Have you got something to say about what your life is like living with MS in Ireland? Will you share it with the world? This is your opportunity to get more involved with MS Ireland as well as showing us your glorious gifts of expression! In 2018 our award-winning blog is being revamped. We are seeking writers who have a passion for sharing their thoughts, getting to the point and who want to get involved with MS and Me Blog in 2018. Since 2012 the MS and Me Blog has been an online space for people to share their stories of living with MS. The Blog has become a vital information source for the MS community in Ireland and further afield. With updates every week, the Blog has become part of many people’s weekly reading and is a way to connect with other people with MS. The current group of bloggers have shared their tales of triumph, told the world how they’ve dealt with disappointment, how they maximise the good things in life, learned to deal with the symptoms, celebrated the benefits of being part of a community, the fall-out from diagnosis and treatment and the joys that come from lives well lived. We want more people to get involved and write for the MS and Me Blog and are calling for people with MS and others from the MS community in Ireland (including carers, health care professionals, partners of people with MS) to take part in the MS and Me Blog. Does this sound like you? Write to us, tell us who you are, where you’re from, what age you are and your connection with the MS Community. You’ll also need to send us: One 500-word piece about MS A Letter of Motivation as to why you want to take part Send your work to email@example.com (with MS and Me Blog in the subject line) by the 9th November 2017. We will be in contact with everyone who submits their pieces on time. If you have any questions, please email us or get in contact on Facebook or Twitter. The MS and Me Blog Editorial Team
NUI Galway trial of the Pain Course, an online pain self-management programme for adults with chronic pain. The Centre for Pain Research at NUI Galway is currently recruiting people with chronic pain (pain which has lasted for 3 months or more) to take part in a trial of the Pain Course, a free, online and internet-delivered pain self-management programme. The study offers adults with chronic pain the opportunity to avail of this 8 week, online Cognitive-Behavioural Therapy course, in the comfort of their own home. The Pain Course, was developed by a team of experts at MacQuarie University, Sydney, Australia. The Centre for Pain Research, in collaboration with the research team at MacQuarie University, is conducting a research trial of the Pain Course with adults, who experience chronic pain, and live in Ireland. As many people with chronic pain are unable to access specialist pain management services, this Course provides people with a programme that teaches them about and how to manage chronic pain, with clinician telephone support, in their own home. Living with chronic pain is very challenging and affected persons can also struggle with anxiety and depression for very understandable reasons. Chronic pain can, therefore, significantly disrupt a person’s life. The Pain Course provides good information and teaches practical skills to help manage the impact of pain on a person’s day-to-day activities, feelings of well-being and overall quality of life. A pilot study that examined the acceptability of the Pain Course among a small group of adults with chronic pain in Ireland, found that the majority of participants reported a high level of satisfaction with the Course. All participants found the programme to be worthwhile and would recommend it to others. Feedback was predominantly positive: “I have learned the basics about chronic pain … Having this information now and using the skills delivered in the course, I find that I think about everything in a different way now” and “The course showed me that I am not alone.” Study supervisor, Professor Brian McGuire, from School of Psychology at NUI Galway, said: “This important collaboration with colleagues at MacQuarie University, who have developed a broad range of online treatment programmes, will enable us to help people in Ireland to have increased access to effective treatment to manage the impact of chronic pain.” Catherine Navin, a clinical psychologist, at NUI Galway, who coordinates the study, said “Over 1,000 Australians have completed the Pain Course with very encouraging results and we are hopeful that adults with chronic pain in Ireland will similarly benefit from this treatment.” Get in touch For further information, please contact Catherine by emailing, firstname.lastname@example.org, or phone 091 495832, or visit Centre of Pain website. The study is open to people all over Ireland and will take place over the coming months. GPs, physiotherapists or psychologists are also encouraged to refer suitable people with pain to the study.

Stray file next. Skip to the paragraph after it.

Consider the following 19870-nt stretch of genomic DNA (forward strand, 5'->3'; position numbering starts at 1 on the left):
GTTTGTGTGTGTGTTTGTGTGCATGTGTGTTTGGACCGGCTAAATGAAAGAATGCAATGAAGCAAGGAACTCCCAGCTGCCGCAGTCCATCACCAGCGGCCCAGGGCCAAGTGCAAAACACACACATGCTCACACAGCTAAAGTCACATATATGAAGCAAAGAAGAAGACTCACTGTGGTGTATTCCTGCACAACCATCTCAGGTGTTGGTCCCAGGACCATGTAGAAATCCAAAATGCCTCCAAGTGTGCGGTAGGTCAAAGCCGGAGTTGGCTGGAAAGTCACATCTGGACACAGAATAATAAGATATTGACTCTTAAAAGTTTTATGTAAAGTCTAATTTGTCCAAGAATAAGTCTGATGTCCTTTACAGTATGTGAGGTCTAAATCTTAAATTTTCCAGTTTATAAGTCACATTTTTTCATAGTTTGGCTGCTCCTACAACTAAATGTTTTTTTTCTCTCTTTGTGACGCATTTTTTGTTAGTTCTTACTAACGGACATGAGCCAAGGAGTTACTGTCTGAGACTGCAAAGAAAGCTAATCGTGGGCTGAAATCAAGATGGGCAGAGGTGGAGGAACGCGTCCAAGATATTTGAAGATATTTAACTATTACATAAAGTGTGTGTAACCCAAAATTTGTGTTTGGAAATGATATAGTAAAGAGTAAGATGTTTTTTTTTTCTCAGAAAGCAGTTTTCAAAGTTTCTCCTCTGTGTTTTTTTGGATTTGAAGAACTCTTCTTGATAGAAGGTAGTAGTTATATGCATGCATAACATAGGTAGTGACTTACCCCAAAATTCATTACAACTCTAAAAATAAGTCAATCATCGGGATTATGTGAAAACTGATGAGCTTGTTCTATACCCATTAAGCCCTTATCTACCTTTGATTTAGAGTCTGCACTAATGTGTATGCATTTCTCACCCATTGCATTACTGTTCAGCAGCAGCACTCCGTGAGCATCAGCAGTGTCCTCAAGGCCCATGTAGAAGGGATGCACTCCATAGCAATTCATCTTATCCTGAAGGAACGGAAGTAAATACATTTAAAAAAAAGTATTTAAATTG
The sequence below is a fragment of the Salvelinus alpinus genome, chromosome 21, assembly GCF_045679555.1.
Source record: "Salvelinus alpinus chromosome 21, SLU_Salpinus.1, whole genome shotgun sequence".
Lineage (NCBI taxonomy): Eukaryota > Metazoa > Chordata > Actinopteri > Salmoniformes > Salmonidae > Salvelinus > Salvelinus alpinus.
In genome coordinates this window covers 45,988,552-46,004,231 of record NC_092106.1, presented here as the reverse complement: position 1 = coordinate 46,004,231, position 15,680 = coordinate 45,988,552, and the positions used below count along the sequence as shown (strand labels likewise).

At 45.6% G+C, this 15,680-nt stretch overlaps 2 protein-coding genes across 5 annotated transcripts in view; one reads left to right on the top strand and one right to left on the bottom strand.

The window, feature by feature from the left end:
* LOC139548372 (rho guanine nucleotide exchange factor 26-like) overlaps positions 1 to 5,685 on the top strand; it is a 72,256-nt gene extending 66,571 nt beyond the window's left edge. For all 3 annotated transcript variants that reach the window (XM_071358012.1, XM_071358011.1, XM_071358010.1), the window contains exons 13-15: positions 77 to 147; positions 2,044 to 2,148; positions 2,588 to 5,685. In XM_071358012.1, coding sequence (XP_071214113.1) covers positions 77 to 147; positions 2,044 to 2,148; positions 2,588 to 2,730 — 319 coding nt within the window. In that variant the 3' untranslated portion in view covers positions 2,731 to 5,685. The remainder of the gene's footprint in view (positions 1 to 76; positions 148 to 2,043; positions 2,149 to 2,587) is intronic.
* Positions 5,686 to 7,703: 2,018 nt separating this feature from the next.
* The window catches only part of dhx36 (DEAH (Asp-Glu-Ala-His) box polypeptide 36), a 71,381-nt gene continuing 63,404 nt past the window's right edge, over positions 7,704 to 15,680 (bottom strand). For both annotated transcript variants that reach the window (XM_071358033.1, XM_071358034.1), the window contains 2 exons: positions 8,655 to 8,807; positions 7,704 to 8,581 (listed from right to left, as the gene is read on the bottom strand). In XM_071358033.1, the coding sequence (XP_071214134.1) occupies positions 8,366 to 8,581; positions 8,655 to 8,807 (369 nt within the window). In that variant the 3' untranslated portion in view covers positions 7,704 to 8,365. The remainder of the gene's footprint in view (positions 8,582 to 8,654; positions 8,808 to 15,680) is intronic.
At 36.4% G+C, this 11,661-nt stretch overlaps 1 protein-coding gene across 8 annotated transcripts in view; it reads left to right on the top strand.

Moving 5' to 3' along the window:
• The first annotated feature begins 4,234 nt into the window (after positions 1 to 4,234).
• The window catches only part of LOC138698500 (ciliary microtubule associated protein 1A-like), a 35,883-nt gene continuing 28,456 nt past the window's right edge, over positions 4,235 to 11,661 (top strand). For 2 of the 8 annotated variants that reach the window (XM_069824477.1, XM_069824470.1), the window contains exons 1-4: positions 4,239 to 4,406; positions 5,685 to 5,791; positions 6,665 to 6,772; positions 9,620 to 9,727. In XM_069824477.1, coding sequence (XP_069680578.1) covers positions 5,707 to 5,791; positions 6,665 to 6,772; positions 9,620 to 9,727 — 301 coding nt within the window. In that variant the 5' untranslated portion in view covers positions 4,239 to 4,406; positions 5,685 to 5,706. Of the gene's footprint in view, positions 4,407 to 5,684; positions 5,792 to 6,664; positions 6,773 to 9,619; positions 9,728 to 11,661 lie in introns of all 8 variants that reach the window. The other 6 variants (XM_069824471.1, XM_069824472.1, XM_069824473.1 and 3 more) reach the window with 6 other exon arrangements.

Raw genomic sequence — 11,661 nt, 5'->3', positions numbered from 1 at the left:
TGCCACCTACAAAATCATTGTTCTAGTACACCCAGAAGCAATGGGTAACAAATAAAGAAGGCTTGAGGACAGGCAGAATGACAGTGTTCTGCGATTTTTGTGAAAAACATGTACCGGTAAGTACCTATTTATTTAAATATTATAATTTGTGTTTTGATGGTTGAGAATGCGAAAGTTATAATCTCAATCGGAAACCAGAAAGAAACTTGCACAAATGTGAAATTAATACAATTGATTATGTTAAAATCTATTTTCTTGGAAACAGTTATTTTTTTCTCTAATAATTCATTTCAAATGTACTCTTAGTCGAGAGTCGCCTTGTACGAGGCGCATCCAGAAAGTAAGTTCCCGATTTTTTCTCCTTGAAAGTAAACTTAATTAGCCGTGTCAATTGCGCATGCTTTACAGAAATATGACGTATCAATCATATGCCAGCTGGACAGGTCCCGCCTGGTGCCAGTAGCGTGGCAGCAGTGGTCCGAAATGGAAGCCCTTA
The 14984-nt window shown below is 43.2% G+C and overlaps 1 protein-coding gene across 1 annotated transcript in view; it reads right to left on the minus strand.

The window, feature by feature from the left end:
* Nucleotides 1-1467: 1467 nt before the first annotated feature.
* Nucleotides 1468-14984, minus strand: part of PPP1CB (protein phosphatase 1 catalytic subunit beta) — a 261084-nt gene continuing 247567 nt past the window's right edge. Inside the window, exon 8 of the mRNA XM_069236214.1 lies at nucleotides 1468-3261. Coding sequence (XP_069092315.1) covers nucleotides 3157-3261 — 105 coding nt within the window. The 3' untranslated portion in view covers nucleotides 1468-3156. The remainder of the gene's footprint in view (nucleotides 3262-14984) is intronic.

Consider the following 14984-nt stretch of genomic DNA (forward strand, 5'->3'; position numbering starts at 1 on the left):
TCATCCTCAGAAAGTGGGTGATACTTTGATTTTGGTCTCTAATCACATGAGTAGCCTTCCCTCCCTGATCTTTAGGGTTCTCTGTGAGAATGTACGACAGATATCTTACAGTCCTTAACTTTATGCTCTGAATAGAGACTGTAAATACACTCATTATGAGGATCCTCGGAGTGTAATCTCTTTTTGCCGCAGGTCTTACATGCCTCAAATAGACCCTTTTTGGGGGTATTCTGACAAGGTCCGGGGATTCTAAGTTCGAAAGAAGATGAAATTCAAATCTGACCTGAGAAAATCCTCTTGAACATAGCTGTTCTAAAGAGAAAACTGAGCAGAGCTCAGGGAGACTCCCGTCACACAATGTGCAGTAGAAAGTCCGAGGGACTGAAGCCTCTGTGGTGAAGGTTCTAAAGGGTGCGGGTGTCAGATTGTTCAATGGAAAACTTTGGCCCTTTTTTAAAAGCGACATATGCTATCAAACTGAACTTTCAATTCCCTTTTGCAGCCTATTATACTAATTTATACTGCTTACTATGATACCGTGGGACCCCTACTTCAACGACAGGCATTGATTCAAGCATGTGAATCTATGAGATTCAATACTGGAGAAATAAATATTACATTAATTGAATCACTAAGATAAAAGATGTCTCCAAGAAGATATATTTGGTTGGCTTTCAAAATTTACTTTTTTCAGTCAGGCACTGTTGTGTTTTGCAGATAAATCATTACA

Date for your diary! MS Research Explored free public lecture. Date: Thursday, 30th November 2017 Time: TBC Venue: Trinity Biomedial Sciences Institute, Trinity College Dublin More details to follow...
10:00 - 17:00
18:30 - 19:30
11:15 - 12:15
South Dublin A...
18:15 - 19:45
12:30 - 13:30
13:30 - 15:00
10:00 - 11:00
12:00 - 13:00
South West Dub...
12:30 - 13:00
10:00 - 15:00